Finishing the story...
Our last night in Marulaon, last Tuesday, we had just tucked the kids in bed, turned off the lights, and headed to get ourselves ready for bed when we heard a knock. I went to the door to find two of the ladies who had worked on the creation story, and one of them was really mad. She was upset with me for making changes to her story. I couldn't tell if she was angry because of the women I had chosen to help me with the back translation or if she was angry because I hadn't brought the updated version to her first. I'm sure that some of the blame was mine. In my haste to get ready for the trip to Honiara, I printed an edited version and gave it to one of the group who crafted the story. I asked her if the group could get together without me to look over the changes since I was headed into Honiara. Now, I've learned to do everything in person and abide by "Solomon Time" instead of trying to hurry things up! Anyway, after she and I talked, I think we restored our relationship and the story is on hold until we can sit down and work things out together. I would appreciate prayers for unity throughout this whole Bible story project. I don't want my zeal to create discord. From the beginning, I'm emphasized that the first draft of the stories will be changed and that it takes a lot of humility to be a part of this project and watch your work be torn apart by somebody else.
Our family woke up early Wednesday morning to prepare for the arrival of the Kosko. We never really know when it is going to arrive until we listen to the shipping report on the radio. Last week it arrived at 8:30 a.m., but sometimes it doesn't come until midnight! I went down to market and bought the few things available, then finished packing before I listened to the Maritime station at 9 a.m. when all of the ships call in their position. They all try to wait their turn, but sometimes they talk over each other, so listening and understanding over the static is somewhat of an acquired skill. We discovered the Kosko wasn't expecting to make it to Marulaon until around 4 p.m., so I enjoyed some extra time with the kids - listening to Olivia read her history and science too me, reading along with Sarah in her current reader, "Scarlet and Miniver", and after school we played some hand and foot. Quite a gift!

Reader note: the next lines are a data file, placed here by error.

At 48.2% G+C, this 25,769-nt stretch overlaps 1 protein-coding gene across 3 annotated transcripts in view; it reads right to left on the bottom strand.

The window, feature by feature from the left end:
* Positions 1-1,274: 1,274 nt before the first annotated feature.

Sure enough, the ship pulled around the corner of the island a few minutes before 4:00, and Katherine, Aaron and I loaded into the motor canoe. Naris had cooked fish and lelenga and asked me to deliver a box of it to her brother and uncle in Honiara. I've met them before, but I knew they wouldn't have any trouble finding my face on the wharf at midnight! Aaron helped us climb up the rope ladder and carry the boxes on board. We found a great spot on the side of the deck where we would have a nice breeze and unfolded our mat. It was hard not to be able to kiss, hug, or even hold Aaron's hand in a goodbye, but Katherine and I watched him climb back down the ladder and into the boat. He hung around for a few minutes while others loaded, then we waved as he putted away back toward Marulaon.
Several canoes from Karumulun were loading the carved wooden super-sized "mortar and pestles" that my friends use to smash uvikola or havu to make culinary delicacies. I called down to them and tried to use a little bit of Lavukaleve to tell them that I wanted one. After about an hour, the boat moved off toward its next stop at Yandina, where it took on several huge ice chests of fish headed for Honiara's Central Market. We even watched one slide from the ropes mid-air and spill the huge freshly gutted fish all over the deck! After Yandina, Katherine and I munched on some trail mix and settled down for the night. She brought her lava-lava, but when I packed I thought we might be traveling during the day, so I forgot to bring one. When the sun went down, the breeze was cold! I ended pulling my night gown out of my back pack and wrapping it around my arms as I snuggled with Katherine to keep us both warm.
After tossing and turning (because on a hard deck isn't conducive to sleep), I finally sat up and finished reading my Cadfael book. We pulled into Honiara about midnight, and I called SITAG friends using Naomi's cell phone. I took Katherine and the first box onto the wharf and looked for a familiar face behind the gate swarming with people. Finally, the welcome sight of our SITAG director appeared, and I passed Katherine on to him to be passed to his wife (a favorite of Katherine's). Another SITAG friend joined us, and the three of us finished unloading, paid for the cargo charges, and elbowed our way through the gate. Thankfully, Komnis (Naris' brother) quickly found me in the throng, and I was able to give him the box after asking him, "Inu kea kim?" (Are you hungry?).
We gratefully arrived back at SITAG and tossed our bags and ourselves into the house where we stayed last June and July. Finally, we turned the lights off at 1 a.m., thankful for the safe trip and for the many people who prayed us safely into Honiara.